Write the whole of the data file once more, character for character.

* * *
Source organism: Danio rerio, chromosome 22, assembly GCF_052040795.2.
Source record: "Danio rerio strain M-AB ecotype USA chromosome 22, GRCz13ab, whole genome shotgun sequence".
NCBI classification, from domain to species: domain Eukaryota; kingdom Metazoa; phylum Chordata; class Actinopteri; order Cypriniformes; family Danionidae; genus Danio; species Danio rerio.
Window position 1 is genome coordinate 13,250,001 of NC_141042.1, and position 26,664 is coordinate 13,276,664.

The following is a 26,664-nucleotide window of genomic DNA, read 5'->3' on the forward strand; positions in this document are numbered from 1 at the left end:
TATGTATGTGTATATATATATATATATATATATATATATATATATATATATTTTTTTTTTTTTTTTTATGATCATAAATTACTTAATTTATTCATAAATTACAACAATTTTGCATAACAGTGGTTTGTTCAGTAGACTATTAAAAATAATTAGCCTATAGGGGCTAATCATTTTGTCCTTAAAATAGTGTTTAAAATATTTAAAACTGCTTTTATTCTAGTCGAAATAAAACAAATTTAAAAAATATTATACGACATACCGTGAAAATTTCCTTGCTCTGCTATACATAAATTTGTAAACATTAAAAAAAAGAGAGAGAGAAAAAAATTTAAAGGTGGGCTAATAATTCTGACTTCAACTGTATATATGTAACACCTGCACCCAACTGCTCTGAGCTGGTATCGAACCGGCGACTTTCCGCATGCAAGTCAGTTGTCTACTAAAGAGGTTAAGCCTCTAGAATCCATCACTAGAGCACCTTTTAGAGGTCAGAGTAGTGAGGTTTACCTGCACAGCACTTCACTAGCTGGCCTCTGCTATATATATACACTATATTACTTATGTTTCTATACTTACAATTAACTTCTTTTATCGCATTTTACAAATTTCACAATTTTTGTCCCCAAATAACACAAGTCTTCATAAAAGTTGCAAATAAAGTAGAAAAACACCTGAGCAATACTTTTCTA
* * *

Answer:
Source organism: Danio rerio, chromosome 22, assembly GCF_052040795.2.
Source record: "Danio rerio strain M-AB ecotype USA chromosome 22, GRCz13ab, whole genome shotgun sequence".
NCBI classification, from domain to species: domain Eukaryota; kingdom Metazoa; phylum Chordata; class Actinopteri; order Cypriniformes; family Danionidae; genus Danio; species Danio rerio.
Window position 1 is genome coordinate 13,250,001 of NC_141042.1, and position 26,664 is coordinate 13,276,664.

The following is a 26,664-nucleotide window of genomic DNA, read 5'->3' on the forward strand; positions in this document are numbered from 1 at the left end:
TATGTATGTGTATATATATATATATATATATATATATATATATATATATATTTTTTTTTTTTTTTTTATGATCATAAATTACTTAATTTATTCATAAATTACAACAATTTTGCATAACAGTGGTTTGTTCAGTAGACTATTAAAAATAATTAGCCTATAGGGGCTAATCATTTTGTCCTTAAAATAGTGTTTAAAATATTTAAAACTGCTTTTATTCTAGTCGAAATAAAACAAATTTAAAAAATATTATACGACATACCGTGAAAATTTCCTTGCTCTGCTATACATAAATTTGTAAACATTAAAAAAAAGAGAGAGAGAAAAAAATTTAAAGGTGGGCTAATAATTCTGACTTCAACTGTATATATGTAACACCTGCACCCAACTGCTCTGAGCTGGTATCGAACCGGCGACTTTCCGCATGCAAGTCAGTTGTCTACTAAAGAGGTTAAGCCTCTAGAATCCATCACTAGAGCACCTTTTAGAGGTCAGAGTAGTGAGGTTTACCTGCACAGCACTTCACTAGCTGGCCTCTGCTATATATATACACTATATTACTTATGTTTCTATACTTACAATTAACTTCTTTTATCGCATTTTACAAATTTCACAATTTTTGTCCCCAAATAACACAAGTCTTCATAAAAGTTGCAAATAAAGTAGAAAAACACCTGAGCAATACTTTTCTA